Editorial – Finding the path of peace

Glenn Rutherford

Glenn Rutherford

Here we are at the start of Advent, the season that prepares us for the coming of the Prince of Peace.
And war is everywhere.

If you only count those conflicts that have existed since at least 2010 — some are much older than that, of course — then several news and foreign policy sources show that there are out-and-out wars in:

  • Syria, where war of rebellion against yet another ruthless dictator has led to a diaspora of refugees fleeing violence, killing and destruction. And it has also led to a reaction against those refugees, an unwillingness to extend a helping hand which we’ll talk about in additional detail later.
  • Libya, where a civil war wanes hot and cold depending upon who knows what. Yet that waxing and waning of violence has managed to kill about 15,000 people in the past five years.
  • Yemen, where another civil war has claimed about 18,000 people since 2011.
  • The so-called “Sinai Insurgency” in Egypt has resulted in nearly 5,000 deaths and resolved little or nothing.
  • Sudan, where the “South Kordofan Conflict” has led to more than 5,200 deaths since 2011, according to Foreign Policy Magazine.
  • The “South Sudanese Civil War” has seen more than 50,000 dead in just the past two years.
  • War in the Donbass region of Ukraine has killed nearly 8,000 people in the past two years and has seen little, if any, coverage by the Western media.

There are others, scores of others, and the numbers of those conflicts have led Pope Francis to declare recently that “the whole world seems to be at war today.”
And he added a comment of great significance. He said “there is no justification for it.”

“A war can be — quote, unquote — ‘justified’ for many reasons,” he said in his morning homily on Nov 19. “But when the whole world is embroiled in war as it is today — there is a world war (being fought) in pieces, here, there, everywhere. There is no justification. And God weeps. Jesus weeps.”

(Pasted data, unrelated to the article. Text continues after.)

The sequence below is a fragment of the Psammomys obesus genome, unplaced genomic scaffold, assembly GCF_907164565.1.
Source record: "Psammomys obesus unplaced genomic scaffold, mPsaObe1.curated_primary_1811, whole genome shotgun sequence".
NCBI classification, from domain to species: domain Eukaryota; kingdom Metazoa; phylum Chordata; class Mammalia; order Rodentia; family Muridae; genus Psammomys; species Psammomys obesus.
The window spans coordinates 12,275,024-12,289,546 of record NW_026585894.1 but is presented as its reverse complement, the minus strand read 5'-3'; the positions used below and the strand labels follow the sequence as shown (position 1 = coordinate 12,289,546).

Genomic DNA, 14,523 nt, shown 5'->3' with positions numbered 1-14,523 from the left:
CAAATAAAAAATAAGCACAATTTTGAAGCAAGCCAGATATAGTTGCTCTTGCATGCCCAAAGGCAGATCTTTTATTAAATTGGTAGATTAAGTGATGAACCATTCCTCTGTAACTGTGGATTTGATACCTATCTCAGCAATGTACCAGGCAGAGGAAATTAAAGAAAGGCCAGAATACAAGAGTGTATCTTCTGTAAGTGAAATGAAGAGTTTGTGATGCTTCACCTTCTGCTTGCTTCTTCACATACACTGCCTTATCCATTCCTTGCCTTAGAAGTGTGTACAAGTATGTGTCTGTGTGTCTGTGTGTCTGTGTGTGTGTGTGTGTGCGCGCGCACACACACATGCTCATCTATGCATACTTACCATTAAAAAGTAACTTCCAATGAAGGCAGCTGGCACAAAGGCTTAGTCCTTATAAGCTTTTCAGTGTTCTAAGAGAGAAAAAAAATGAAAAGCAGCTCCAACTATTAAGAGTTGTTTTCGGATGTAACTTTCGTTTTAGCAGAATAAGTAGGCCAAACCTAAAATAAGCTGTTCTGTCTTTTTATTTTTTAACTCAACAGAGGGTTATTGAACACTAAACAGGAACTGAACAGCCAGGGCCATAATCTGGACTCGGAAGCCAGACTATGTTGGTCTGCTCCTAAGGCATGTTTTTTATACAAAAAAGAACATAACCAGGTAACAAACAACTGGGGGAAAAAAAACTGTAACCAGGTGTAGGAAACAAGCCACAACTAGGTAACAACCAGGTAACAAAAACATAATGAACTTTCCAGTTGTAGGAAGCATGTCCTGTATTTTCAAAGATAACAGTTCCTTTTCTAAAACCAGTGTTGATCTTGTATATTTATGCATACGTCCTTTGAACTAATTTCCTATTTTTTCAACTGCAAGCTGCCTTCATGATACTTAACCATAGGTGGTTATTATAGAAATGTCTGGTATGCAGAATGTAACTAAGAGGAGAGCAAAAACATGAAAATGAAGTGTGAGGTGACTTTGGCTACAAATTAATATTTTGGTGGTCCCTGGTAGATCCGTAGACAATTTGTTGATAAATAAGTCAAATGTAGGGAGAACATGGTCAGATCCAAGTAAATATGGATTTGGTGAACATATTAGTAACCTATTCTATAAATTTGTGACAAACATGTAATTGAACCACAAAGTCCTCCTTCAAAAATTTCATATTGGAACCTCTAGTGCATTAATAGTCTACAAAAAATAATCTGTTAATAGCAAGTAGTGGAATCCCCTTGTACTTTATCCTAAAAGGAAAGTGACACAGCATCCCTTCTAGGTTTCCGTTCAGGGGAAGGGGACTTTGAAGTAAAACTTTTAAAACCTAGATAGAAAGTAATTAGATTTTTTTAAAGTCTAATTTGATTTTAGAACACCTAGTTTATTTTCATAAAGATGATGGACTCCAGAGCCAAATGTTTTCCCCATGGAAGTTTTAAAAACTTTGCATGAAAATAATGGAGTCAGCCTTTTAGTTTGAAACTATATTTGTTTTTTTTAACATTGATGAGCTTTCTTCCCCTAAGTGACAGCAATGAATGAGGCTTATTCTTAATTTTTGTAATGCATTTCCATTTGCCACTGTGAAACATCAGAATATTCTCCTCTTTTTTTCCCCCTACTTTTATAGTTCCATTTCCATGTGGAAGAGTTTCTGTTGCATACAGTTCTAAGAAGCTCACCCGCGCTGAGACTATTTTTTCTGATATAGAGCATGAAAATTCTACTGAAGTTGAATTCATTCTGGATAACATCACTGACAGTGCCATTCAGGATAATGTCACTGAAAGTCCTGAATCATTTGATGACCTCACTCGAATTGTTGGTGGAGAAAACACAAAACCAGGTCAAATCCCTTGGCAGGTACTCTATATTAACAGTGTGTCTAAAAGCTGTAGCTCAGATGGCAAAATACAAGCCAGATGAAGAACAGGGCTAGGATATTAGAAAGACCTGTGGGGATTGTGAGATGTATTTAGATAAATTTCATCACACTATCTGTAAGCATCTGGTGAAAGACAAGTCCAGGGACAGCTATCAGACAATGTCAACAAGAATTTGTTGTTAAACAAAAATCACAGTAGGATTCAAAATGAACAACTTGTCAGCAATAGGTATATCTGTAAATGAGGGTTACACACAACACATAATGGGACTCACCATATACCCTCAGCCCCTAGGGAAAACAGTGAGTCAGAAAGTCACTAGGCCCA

And so it is that as we begin the Advent season and prepare for the “Year of Mercy,” which begins Dec. 8, war and killing and the resulting hardening of hearts and a lack of mercy are ubiquitous.

It is the war against the so-called “Islamic State” which receives most of our attention because of its violence, its omnipresence, and its peculiarities.

The Nov. 13 Paris attacks are a perfect example — as was 9/11 in the U.S. — of the new nature of war. There is no nation state to fight; no hard targets (as the military calls them) to destroy. There is little land to conquer and hold. Some said the violence was foisted by Syrian refugees, only to learn that the attackers were Belgian or French citizens who had immigrated from the Middle East.

In fact, in this new type of war it is almost impossible to know who the enemy is. Sure, it is “radical Islam” as some commentators are quick to note, and even those who practice Islam recognize the danger posed by those on the fringe of that faith. Christians recognize similar dangers, too, or should. (Remember Oklahoma City and Timothy McVeigh?)

ISIS, as the Islamic State is called, strikes such fear into the hearts of some leaders, some politicians, that they have proposed closing our borders to anyone but Christian refugees. Some have suggested they “wouldn’t admit a 5-year-old Muslim girl” into this country.

Thank goodness the U.S. Conference of Catholic Bishops is made of sterner stuff; thank goodness they refuse to react with the new jingoism that is so popular among some governors and others who are running for president.

Led by our own Archbishop Joseph E. Kurtz, the bishops announced last month that church resettlement programs in the U.S. — including the one led by Catholic Charities of Louisville — will continue to assist refugees fleeing violence, social ills and war.

The church’s response is focused on people in need of food, shelter and safety and not on their particular faith, Archbishop Kurtz said in a Nov. 18 article in The Record. The bishops, he noted, “are always open to helping families who come to the United States in need of help. We have that tradition of doing it and we’re going to contribute.”

Blessed are the peacemakers, especially in the face of such world-wide violence. Thanks be for the strength and courage of Archbishop Kurtz and the bishops he represents. Unfortunately, many others are not so courageous, not so committed to the teachings of Jesus.

“We are approaching Christmas,” the pope said in his homily, “and soon everywhere there will be lights, decorated trees, even Nativity scenes.” But if all of that does not represent a commitment to follow the Prince of Peace, then “it’s all fake,” the pope said.

“The world continues to make war,” he added. “The world has not understood the path of peace.”

Glenn Rutherford
Record Editor Emeritus

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